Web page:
Release Date: June 1, 2010
Publisher: NAL Trade/Penguin Group
Review Source: Publisher, for honest review
Synopsis: (from Goodreads)
Ireland, 1959: Young Christy Hurley is a Pavee gypsy, traveling with his father and extended family from town to town, carrying all their worldly possessions in their wagons. Christy carries with him a burden of guilt as well, haunted by the story of his mother's death in childbirth. The peripatetic life is the only one Christy has ever known, but when his grandfather dies, everything changes. His father decides to settle down temporarily in a town where Christy and his cousin can attend mass and receive proper schooling. But they are still treated as outsiders.
As Christy's exposure to a different life causes him to question who he is and where he belongs, the answer may lie with an old newspaper photograph and a long-buried family secret that could change his life forever...
This book was a little bit outside my comfort zone, as it is adult historical fiction, though it does have YA appeal. At first it was hard to get into because of the language used. The story takes place in 1950s Ireland, and the dialect spoken isn’t proper English. I was able to get used to it eventually, and I think it added to the story and helps you understand the characters more thoroughly, but it was a tough go at first.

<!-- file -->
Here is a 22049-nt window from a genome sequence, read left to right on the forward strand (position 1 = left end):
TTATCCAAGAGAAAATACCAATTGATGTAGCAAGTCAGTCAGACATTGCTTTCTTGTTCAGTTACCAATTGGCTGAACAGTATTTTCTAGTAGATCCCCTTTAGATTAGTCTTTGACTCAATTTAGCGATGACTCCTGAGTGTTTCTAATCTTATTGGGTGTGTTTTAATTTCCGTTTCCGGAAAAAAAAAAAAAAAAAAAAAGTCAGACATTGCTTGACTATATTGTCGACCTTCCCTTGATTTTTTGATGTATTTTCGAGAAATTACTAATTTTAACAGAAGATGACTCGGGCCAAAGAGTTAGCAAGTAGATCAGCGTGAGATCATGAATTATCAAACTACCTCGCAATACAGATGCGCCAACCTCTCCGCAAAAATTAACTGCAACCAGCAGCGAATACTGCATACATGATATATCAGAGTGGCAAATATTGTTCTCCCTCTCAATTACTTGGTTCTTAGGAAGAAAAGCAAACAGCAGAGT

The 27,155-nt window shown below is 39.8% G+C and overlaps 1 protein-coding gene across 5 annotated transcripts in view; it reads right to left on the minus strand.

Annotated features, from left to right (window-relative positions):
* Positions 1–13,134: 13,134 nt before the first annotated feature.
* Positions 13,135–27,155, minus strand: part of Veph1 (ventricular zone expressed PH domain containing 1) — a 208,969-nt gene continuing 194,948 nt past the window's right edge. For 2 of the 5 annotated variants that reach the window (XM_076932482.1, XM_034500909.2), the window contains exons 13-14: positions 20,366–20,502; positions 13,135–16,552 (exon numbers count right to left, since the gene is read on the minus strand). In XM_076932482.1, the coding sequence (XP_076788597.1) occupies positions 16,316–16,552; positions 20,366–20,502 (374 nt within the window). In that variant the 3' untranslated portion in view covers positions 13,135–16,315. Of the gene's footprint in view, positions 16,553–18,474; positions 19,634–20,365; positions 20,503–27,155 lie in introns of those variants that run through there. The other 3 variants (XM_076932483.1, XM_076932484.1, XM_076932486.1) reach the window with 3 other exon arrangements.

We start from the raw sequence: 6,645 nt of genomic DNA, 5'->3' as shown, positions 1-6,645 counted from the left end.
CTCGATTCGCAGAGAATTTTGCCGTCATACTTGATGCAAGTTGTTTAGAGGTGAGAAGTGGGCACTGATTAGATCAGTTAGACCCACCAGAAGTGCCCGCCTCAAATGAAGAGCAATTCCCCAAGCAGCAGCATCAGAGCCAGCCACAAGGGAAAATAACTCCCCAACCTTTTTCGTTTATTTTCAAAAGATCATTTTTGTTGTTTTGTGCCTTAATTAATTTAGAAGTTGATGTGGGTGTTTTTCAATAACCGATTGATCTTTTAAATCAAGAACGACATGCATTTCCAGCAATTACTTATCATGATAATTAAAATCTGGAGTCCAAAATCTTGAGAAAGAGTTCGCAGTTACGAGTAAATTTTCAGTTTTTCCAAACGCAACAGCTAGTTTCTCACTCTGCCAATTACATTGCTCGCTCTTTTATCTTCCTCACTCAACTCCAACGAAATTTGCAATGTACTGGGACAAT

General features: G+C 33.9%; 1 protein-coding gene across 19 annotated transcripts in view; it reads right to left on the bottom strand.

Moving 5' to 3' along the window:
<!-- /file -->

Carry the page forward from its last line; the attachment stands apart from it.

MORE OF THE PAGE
The story had a lot of intricacies to it, and the novel features a bit of everything: puppy love, mystery, and even a bit of comedy. The book truly is a coming of age story for Christy, a young boy who wants nothing more than a permanent home and some structure to his life. However, Christy’s character develops and grows, and he comes to find that the life he’s been leading is the one that he truly desires.
While this book has a bit of a slower pace to it, it was still enjoyable. The writing style was engaging enough while still telling a quieter story, and the ending was perfect. If you enjoy historical fiction definitely give this one a shot.
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